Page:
Pigott is a former federal prosecutor who was appointed U.S. Attorney for the Southern District of Mississippi by former President Bill Clinton. As a prosecutor, Pigott led cases that took down the Dixie Mafia organized crime syndicate in Mississippi. In 2021, Pigott came out of retirement to lead the Mississippi Department of Human Services’ civil lawsuit seeking to recover a portion of the $77 million in stolen, misspent or unaccounted federal welfare dollars.

There are also state and federal criminal investigations pending in the case.

Pigott was fired a week after he filed subpoenas on the University of Southern Mississippi Athletic Foundation over $5 million in welfare dollars spent on a volleyball stadium. Pigott was seeking communications between the USM foundation, Bryant, Bryant’s wife, Deborah, and former NFL star Brett Favre involving the stadium.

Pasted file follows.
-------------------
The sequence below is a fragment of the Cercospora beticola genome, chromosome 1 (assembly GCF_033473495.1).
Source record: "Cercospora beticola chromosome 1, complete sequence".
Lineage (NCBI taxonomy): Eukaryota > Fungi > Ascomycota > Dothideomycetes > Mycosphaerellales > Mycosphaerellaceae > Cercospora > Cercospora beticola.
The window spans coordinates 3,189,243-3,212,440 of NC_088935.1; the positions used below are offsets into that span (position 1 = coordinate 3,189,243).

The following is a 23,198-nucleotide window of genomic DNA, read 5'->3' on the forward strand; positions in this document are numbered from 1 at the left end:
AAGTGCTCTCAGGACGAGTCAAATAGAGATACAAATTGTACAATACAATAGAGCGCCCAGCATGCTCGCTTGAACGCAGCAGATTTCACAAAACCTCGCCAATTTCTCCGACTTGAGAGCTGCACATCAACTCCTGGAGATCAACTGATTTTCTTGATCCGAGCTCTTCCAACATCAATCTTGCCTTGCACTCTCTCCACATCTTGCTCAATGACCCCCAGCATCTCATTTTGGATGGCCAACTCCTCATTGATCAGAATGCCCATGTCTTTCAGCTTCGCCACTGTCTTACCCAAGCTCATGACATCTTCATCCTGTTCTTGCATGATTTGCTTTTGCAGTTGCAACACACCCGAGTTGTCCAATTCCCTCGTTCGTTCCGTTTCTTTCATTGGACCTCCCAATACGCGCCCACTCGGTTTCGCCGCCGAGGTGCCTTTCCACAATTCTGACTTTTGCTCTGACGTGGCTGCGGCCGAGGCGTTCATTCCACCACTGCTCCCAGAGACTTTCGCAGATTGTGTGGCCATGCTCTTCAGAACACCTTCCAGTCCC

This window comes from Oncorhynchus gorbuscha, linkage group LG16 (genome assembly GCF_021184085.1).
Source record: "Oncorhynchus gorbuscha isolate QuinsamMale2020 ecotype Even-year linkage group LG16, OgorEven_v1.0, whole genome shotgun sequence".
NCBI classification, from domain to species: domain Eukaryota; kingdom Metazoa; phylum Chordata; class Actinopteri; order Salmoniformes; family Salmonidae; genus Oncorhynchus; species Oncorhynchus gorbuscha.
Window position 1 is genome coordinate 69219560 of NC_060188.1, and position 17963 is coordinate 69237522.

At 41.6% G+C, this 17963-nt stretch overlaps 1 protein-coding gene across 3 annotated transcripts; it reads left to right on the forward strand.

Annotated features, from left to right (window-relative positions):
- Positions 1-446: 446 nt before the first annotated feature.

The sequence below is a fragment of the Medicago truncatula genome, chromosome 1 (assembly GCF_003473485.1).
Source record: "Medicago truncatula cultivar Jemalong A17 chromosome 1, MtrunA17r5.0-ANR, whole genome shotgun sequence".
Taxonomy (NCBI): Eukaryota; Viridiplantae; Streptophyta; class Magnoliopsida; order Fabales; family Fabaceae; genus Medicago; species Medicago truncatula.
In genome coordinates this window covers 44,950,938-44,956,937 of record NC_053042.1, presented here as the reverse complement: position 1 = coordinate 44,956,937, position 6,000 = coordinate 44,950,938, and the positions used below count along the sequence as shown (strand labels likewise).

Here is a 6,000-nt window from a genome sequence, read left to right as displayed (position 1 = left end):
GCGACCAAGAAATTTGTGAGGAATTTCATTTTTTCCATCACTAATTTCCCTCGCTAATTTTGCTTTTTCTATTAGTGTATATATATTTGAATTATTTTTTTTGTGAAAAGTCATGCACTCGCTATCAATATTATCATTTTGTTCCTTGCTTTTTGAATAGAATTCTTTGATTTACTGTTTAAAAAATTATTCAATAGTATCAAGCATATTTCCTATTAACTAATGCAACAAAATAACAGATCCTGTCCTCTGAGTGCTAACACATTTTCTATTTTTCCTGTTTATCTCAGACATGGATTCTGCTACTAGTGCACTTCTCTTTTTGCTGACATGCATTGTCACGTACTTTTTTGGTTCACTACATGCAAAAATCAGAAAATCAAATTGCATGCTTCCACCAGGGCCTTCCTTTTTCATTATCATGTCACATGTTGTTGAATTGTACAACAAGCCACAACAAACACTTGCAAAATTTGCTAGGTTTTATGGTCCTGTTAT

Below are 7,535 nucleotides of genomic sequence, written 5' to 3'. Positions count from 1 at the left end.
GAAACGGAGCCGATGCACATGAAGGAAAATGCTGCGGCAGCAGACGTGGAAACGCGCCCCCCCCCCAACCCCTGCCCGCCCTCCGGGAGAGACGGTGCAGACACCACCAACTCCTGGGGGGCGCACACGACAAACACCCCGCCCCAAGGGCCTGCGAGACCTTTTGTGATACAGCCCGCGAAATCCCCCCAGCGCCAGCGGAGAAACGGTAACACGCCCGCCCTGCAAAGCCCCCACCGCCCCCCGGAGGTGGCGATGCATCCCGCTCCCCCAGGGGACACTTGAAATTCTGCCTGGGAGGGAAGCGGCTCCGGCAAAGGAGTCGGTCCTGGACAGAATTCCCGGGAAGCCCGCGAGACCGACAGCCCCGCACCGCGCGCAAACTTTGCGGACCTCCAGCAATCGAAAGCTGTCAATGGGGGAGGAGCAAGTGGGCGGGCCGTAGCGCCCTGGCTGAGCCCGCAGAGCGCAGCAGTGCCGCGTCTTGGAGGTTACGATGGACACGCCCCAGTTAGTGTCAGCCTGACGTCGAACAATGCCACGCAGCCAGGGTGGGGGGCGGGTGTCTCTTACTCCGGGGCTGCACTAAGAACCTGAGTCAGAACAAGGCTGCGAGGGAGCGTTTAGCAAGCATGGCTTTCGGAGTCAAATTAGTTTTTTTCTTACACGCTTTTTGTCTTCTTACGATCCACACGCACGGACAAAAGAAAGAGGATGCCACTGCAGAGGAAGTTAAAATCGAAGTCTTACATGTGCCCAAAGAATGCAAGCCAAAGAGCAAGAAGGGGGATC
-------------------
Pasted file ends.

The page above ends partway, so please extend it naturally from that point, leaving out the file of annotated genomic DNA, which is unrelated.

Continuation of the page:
Pigott declined comment on Reeves’ statements Thursday. But he has said he was fired on orders from Reeves to protect the USM Athletic Foundation. The foundation is comprised of many business and political leaders, including many large donors to Reeves’ campaign coffers. And repaying the welfare money spent on the volleyball stadium would be a big blow to USM athletics.

Reeves said the USM foundation or others might eventually be named in the state’s lawsuit, but that Pigott got out over his skis with the subpoenas. He said the state is focused primarily on suing to recover funds specifically tagged as fraud, waste or abuse by a forensic audit firm the state hired.

That audit firm noted in its reports to the state that it might have identified more fraud, waste and abuse if it had not been limited in what and who it could examine in its probe.